Covid-19 and Universities – what does it all mean

As a parent and as someone who works closely with the UK University sector, it has been chastening – but in many cases also heartening – to see how Universities and students have responded to the Covid-19 pandemic. 

While the headlines have been about exams and admissions, what are the stories below the surface, and what can we expect the new “normal” to be?

University students and staff will now mostly be at home.  Some will be continuing their work as best they can, with plenty of evidence of excellent remote learning, whereas others will have little to do and will be wondering what the future holds for them.  If the restrictions on social contact and movement are relaxed by the end of the Summer, then lives may return to something approaching normal – albeit a modified version with different working practices and expectations.

Student looking fed up using laptop and mobile phone. Image: Dreamstime

Like many people, I have been working from home since mid-March; I am fortunate enough to have space for a home office and have a (generally) resilient IT set up.  Our discussions across several sectors have revealed that many people would be happy to embrace more remote working, and many of our clients and collaborators are seeing that this way of working has little or no impact on our ability to deliver world class solutions. 

This is replicated across many businesses and is likely to put downward pressure on the requirement for conventional office space – while younger people thrive on social interaction, they are also the most adept at doing so in a virtual world.  Will this change in expectation have an impact on space requirements at Universities, whether for academic or support staff, or students?  Will more students be looking to a wholly online learning experience?  With the potential for over 300,000 additional undergraduates in the UK, in a decade’s time  space efficiency will be a key issue, and adopting new ways of learning and working will play a key part in making this work with the more limited funding which is likely to be available in the coming years.  We are already working with Universities to explore how to grasp these opportunities, and to build a robust and low carbon future with improved efficiency and outcomes.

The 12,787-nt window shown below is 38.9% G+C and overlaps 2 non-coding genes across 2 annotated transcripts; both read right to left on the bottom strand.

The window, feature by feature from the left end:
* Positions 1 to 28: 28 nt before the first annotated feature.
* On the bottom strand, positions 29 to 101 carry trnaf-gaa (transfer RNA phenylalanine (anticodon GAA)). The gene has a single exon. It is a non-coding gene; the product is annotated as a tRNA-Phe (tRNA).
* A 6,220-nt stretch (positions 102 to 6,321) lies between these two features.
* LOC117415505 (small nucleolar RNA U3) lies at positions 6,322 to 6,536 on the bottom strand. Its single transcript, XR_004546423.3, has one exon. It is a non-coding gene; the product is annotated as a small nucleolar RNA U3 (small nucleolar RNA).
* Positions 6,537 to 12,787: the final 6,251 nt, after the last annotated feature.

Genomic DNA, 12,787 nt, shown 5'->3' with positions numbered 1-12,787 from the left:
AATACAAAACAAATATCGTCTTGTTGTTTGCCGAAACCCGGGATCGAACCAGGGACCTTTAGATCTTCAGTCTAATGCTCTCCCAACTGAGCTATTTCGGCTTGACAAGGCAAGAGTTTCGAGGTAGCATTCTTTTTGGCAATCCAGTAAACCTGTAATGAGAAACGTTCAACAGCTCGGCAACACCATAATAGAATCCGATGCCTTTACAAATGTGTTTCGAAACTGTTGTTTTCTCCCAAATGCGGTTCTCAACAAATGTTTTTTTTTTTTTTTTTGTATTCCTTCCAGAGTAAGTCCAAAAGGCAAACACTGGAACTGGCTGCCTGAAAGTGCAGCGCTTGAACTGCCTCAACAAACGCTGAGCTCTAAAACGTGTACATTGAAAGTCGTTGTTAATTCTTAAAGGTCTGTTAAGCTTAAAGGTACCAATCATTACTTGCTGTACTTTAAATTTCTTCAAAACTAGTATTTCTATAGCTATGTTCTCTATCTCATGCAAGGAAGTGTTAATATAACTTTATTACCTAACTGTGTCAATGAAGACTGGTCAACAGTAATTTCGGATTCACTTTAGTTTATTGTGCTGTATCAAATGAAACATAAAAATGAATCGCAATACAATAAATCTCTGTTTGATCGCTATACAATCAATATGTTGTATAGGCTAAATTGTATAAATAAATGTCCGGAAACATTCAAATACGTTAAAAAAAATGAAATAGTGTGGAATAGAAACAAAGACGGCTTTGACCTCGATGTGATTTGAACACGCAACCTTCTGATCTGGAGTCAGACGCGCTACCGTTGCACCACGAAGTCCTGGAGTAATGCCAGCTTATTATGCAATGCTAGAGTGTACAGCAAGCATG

While younger people thrive on social interaction, they are also the most adept at doing so in a virtual world.

Dr Mike Entwisle, education sector lead at Buro Happold

Turning to current and prospective students, the current situation will remain uncertain for some months to come.  With current students mostly at home, many will be missing the social activity which they have become used to at University, and there may be mental health impacts of this, particularly for those who have limited space or access to IT but whose courses are continuing.  While most families will of course be supportive, tensions will no doubt resurface from time in even the most harmonious domestic settings.

Perhaps what is most concerning is what will happen if significant restrictions on social contact and movement remain into the Autumn and beyond.  Will Universities and schools be able to reopen for the 2020-21 academic year?  Will the admissions process for a whole year group fall apart if students en masse look to have a gap year?  One answer could be to restructure the University academic year to run from January to December.  For the next academic year, this would hopefully take us closer to having a long term answer to dealing with Covid-19, while in future years it would allow time for applications to be made on the basis of A level results, rather than the widely criticised practice of using estimated grades.  This would also allow students to recharge their batteries after school and avoid these life changing decisions being rushed, which can happen through the existing clearing process. 

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